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Kilt wearing, old man
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Discussion Starter · #1 · (Edited)
Recently, I partook of an adventure in bicycle camping/touring with ten other cyclists. Of the eleven of us, only our leader had any serious experience in self-contained, non-supported touring. This adventure was formally titled “Introduction to bicycle touring – Oregon” and was sponsored by the Adventure Cycling Association.

First, allow me to extend my thanks to the folks at ACA who put this trip together and the other cyclists who survived my cooking. :wink: Also thanks to our member, Kerry Irons, who allowed me to use one of the Adventure Cycling Association memberships he had available to gift earlier this year. I'm planning on renewing it at the appropriate time.

Intro to bike touring is as much a class as it is a journey. We met at Richardson County Park, by the Fern Ridge Reservoir, near Eugene, Oregon on the afternoon of Sunday, August 9th. Once everyone arrived and had set up their tents, our leader, Joyce Casey, conducted the first of our open-air classroom sessions. It was here that we were issued our t-shirts and reflective triangles. (ACA guidelines require that tour participants wear a helmet and display the triangle so that it is visible from behind the rider). This was followed by dinner, cooked by Joyce, then more class time



Day 1
Monday, we awoke early, and had breakfast at 7:00, thus setting the routine for the rest of our week. This was followed by even more class work, including a demonstration by Joyce of what her loaded bike was like.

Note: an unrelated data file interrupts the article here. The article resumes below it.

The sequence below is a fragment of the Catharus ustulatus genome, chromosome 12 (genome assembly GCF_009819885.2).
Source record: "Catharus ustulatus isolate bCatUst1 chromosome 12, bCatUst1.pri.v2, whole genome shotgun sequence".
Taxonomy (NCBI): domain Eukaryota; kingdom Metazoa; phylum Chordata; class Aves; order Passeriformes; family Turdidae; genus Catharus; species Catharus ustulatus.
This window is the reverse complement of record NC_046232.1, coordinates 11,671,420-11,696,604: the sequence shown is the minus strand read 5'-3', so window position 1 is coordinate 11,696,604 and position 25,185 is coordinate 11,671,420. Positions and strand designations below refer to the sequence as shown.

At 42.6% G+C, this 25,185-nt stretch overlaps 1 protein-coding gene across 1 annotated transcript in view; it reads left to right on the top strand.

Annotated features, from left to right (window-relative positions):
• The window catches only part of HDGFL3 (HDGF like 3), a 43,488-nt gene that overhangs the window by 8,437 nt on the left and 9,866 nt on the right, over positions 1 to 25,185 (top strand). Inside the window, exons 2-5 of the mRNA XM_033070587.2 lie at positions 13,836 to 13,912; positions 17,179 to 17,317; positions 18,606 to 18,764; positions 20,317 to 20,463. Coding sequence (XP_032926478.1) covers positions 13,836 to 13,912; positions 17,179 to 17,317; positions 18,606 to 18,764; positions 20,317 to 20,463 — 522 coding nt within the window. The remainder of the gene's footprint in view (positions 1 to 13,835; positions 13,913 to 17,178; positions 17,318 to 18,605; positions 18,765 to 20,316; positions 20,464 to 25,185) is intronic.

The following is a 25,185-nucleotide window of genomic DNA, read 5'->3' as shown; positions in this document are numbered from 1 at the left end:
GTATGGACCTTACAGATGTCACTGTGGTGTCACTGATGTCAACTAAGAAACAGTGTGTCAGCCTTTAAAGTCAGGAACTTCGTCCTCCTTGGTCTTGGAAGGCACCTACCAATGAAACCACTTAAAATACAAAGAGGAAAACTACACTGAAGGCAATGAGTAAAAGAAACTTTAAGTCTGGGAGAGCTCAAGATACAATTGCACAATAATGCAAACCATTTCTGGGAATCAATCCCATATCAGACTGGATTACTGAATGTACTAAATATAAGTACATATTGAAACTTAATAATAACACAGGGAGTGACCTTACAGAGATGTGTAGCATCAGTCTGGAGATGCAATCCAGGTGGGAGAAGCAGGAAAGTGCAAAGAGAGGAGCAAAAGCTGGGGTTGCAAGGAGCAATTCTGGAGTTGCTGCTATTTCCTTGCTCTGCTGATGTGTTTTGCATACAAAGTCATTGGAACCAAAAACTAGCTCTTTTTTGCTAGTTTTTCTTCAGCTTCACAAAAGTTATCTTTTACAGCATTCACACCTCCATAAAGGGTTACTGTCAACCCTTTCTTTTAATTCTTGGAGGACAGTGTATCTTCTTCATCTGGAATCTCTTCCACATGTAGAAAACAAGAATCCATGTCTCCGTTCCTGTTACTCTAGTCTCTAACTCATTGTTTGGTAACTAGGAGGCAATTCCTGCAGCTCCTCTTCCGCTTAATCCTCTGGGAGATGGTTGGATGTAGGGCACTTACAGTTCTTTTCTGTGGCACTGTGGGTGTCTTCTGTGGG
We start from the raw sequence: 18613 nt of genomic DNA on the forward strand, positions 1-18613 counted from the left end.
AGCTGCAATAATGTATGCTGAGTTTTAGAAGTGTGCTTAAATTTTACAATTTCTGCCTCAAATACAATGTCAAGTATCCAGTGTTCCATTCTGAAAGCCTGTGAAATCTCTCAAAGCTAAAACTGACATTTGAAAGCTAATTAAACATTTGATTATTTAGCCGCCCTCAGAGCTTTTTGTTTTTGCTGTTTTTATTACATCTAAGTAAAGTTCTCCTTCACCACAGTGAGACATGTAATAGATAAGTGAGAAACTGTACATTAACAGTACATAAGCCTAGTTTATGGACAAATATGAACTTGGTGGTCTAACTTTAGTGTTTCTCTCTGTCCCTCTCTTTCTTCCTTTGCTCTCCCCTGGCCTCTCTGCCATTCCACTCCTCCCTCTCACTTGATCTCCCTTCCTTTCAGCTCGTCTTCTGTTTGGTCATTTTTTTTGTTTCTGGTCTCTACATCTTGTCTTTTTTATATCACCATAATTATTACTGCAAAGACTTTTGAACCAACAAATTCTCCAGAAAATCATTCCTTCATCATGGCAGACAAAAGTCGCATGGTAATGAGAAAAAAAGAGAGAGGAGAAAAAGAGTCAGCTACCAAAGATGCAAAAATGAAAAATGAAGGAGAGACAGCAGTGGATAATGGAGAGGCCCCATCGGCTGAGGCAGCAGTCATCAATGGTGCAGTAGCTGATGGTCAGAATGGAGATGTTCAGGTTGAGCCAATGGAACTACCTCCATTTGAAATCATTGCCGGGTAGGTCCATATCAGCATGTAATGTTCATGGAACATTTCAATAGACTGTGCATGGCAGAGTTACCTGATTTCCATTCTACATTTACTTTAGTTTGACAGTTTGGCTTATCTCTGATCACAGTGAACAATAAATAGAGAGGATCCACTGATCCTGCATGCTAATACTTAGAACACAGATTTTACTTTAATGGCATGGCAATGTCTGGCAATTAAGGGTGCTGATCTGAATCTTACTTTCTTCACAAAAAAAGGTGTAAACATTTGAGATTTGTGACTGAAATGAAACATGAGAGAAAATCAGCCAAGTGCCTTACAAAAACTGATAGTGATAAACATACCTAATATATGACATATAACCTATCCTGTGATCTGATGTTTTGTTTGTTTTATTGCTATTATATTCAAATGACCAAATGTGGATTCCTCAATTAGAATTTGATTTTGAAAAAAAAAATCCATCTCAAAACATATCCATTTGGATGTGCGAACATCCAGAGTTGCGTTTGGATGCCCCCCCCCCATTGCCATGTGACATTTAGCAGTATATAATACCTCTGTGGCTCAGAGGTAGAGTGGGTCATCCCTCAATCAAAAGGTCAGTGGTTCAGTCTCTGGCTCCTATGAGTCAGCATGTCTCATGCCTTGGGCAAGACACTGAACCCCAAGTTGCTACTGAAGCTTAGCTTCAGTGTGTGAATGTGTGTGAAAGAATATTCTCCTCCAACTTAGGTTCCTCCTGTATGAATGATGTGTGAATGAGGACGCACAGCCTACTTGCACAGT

We broke at noon for lunch, followed by you guessed it, more lessons. But this time, we had a field trip to Veneta, Oregon for a grocery run. Of course, The Lounge was represented. And a couple of the campers purchased additional supplies with their own funds, to share back at camp (alcohol is not allowed to be purchased with group funds). Then it was back to camp for dinner and another field trip, this time to the REI store in Eugene, where additional &/or different personal equipment was obtained by many.


Day 2
Shortly after the daily 8:00 map meeting, on Tuesday the 10th, we convoyed to the Eugene airport, where we would leave our cars in the long-term parking lot until our return on Friday.


From there, we zigzagged across the Willamette valley to the town of Monroe, where we pointed ourselves towards the coast range. This was where we encountered the worst climb of the entire trip. A two mile, 8% uphill grade that many of us walked. That is except for Joyce, two riders pulling BOBs and Pascal, on his recumbent.


Once we reached the summit, it was generally downhill for the next 15 miles, until our camp at the Salmonberry County Park campground, outside of Alsea, Oregon.


After a hearty dinner of tacos, beans and salad, it was time to sleep off the day's efforts.
 

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Kilt wearing, old man
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Discussion Starter · #2 ·
Day 3
Rise, shine, eat, fix lunch and snacks, and then break camp. The daily map meeting was conducted at 8:00, and after that, we were free to set off for our next destination. Generally speaking, we traveled at our own pace, but often several of us would be taking a break at the same location, with poor Joyce always playing the sweep.


Finally, as we neared our destination, I took a break along with one of our other riders, then set off for beautiful, metropolitan, Waldport.